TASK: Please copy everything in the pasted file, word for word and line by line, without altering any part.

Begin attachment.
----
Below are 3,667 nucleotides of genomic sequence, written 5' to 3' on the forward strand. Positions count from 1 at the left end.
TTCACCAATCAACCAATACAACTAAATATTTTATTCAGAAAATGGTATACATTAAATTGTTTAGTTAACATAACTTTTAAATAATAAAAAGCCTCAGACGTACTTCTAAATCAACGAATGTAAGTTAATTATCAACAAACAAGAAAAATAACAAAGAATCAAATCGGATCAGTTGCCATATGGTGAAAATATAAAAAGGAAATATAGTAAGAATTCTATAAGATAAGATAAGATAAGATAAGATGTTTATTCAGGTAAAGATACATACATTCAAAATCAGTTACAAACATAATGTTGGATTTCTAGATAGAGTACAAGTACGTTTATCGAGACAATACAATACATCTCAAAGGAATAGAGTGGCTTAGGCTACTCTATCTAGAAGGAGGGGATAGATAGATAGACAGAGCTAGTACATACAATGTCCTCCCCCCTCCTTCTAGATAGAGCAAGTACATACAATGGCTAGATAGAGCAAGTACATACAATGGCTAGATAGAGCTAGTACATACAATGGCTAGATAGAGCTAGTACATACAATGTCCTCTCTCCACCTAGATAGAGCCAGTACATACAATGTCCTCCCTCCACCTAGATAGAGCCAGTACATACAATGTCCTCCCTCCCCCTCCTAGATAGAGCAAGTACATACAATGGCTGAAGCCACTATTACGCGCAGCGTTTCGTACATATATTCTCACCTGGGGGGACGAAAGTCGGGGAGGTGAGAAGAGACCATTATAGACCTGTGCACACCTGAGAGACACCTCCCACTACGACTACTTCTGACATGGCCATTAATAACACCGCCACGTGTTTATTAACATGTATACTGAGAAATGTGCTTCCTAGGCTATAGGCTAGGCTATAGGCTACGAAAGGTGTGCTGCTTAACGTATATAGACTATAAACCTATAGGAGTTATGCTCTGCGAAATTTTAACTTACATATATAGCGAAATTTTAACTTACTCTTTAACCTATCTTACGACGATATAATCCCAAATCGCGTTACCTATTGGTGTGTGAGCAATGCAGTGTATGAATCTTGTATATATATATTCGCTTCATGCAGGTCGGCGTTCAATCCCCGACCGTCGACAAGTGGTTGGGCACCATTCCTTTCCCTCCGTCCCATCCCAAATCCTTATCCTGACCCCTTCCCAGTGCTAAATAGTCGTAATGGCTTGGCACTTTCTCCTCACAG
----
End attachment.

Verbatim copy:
Below are 3,667 nucleotides of genomic sequence, written 5' to 3' on the forward strand. Positions count from 1 at the left end.
TTCACCAATCAACCAATACAACTAAATATTTTATTCAGAAAATGGTATACATTAAATTGTTTAGTTAACATAACTTTTAAATAATAAAAAGCCTCAGACGTACTTCTAAATCAACGAATGTAAGTTAATTATCAACAAACAAGAAAAATAACAAAGAATCAAATCGGATCAGTTGCCATATGGTGAAAATATAAAAAGGAAATATAGTAAGAATTCTATAAGATAAGATAAGATAAGATAAGATGTTTATTCAGGTAAAGATACATACATTCAAAATCAGTTACAAACATAATGTTGGATTTCTAGATAGAGTACAAGTACGTTTATCGAGACAATACAATACATCTCAAAGGAATAGAGTGGCTTAGGCTACTCTATCTAGAAGGAGGGGATAGATAGATAGACAGAGCTAGTACATACAATGTCCTCCCCCCTCCTTCTAGATAGAGCAAGTACATACAATGGCTAGATAGAGCAAGTACATACAATGGCTAGATAGAGCTAGTACATACAATGGCTAGATAGAGCTAGTACATACAATGTCCTCTCTCCACCTAGATAGAGCCAGTACATACAATGTCCTCCCTCCACCTAGATAGAGCCAGTACATACAATGTCCTCCCTCCCCCTCCTAGATAGAGCAAGTACATACAATGGCTGAAGCCACTATTACGCGCAGCGTTTCGTACATATATTCTCACCTGGGGGGACGAAAGTCGGGGAGGTGAGAAGAGACCATTATAGACCTGTGCACACCTGAGAGACACCTCCCACTACGACTACTTCTGACATGGCCATTAATAACACCGCCACGTGTTTATTAACATGTATACTGAGAAATGTGCTTCCTAGGCTATAGGCTAGGCTATAGGCTACGAAAGGTGTGCTGCTTAACGTATATAGACTATAAACCTATAGGAGTTATGCTCTGCGAAATTTTAACTTACATATATAGCGAAATTTTAACTTACTCTTTAACCTATCTTACGACGATATAATCCCAAATCGCGTTACCTATTGGTGTGTGAGCAATGCAGTGTATGAATCTTGTATATATATATTCGCTTCATGCAGGTCGGCGTTCAATCCCCGACCGTCGACAAGTGGTTGGGCACCATTCCTTTCCCTCCGTCCCATCCCAAATCCTTATCCTGACCCCTTCCCAGTGCTAAATAGTCGTAATGGCTTGGCACTTTCTCCTCACAG